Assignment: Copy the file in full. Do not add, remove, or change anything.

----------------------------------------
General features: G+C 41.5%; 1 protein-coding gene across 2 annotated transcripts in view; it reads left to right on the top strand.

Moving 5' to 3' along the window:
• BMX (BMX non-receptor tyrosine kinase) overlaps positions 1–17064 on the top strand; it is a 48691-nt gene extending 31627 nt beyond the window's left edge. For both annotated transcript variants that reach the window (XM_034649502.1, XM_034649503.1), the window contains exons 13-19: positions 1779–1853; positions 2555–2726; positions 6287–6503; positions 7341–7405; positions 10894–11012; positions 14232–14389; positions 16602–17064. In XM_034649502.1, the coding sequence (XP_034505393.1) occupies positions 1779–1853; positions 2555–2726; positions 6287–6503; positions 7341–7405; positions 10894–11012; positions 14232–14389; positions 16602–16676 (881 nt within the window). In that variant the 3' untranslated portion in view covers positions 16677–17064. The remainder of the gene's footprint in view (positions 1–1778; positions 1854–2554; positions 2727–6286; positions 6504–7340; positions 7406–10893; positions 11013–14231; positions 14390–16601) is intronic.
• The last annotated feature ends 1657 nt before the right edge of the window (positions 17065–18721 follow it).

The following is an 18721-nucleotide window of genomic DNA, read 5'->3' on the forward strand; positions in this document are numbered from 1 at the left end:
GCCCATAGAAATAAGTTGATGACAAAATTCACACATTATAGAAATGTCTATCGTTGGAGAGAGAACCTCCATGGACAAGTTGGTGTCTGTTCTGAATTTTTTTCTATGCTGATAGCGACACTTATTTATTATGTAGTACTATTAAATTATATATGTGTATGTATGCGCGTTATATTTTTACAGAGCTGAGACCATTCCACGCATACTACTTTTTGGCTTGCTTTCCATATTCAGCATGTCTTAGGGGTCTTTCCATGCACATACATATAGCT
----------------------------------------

General features: G+C 41.5%; 1 protein-coding gene across 2 annotated transcripts in view; it reads left to right on the top strand.

Moving 5' to 3' along the window:
• BMX (BMX non-receptor tyrosine kinase) overlaps positions 1–17064 on the top strand; it is a 48691-nt gene extending 31627 nt beyond the window's left edge. For both annotated transcript variants that reach the window (XM_034649502.1, XM_034649503.1), the window contains exons 13-19: positions 1779–1853; positions 2555–2726; positions 6287–6503; positions 7341–7405; positions 10894–11012; positions 14232–14389; positions 16602–17064. In XM_034649502.1, the coding sequence (XP_034505393.1) occupies positions 1779–1853; positions 2555–2726; positions 6287–6503; positions 7341–7405; positions 10894–11012; positions 14232–14389; positions 16602–16676 (881 nt within the window). In that variant the 3' untranslated portion in view covers positions 16677–17064. The remainder of the gene's footprint in view (positions 1–1778; positions 1854–2554; positions 2727–6286; positions 6504–7340; positions 7406–10893; positions 11013–14231; positions 14390–16601) is intronic.
• The last annotated feature ends 1657 nt before the right edge of the window (positions 17065–18721 follow it).

The following is an 18721-nucleotide window of genomic DNA, read 5'->3' on the forward strand; positions in this document are numbered from 1 at the left end:
GCCCATAGAAATAAGTTGATGACAAAATTCACACATTATAGAAATGTCTATCGTTGGAGAGAGAACCTCCATGGACAAGTTGGTGTCTGTTCTGAATTTTTTTCTATGCTGATAGCGACACTTATTTATTATGTAGTACTATTAAATTATATATGTGTATGTATGCGCGTTATATTTTTACAGAGCTGAGACCATTCCACGCATACTACTTTTTGGCTTGCTTTCCATATTCAGCATGTCTTAGGGGTCTTTCCATGCACATACATATAGCT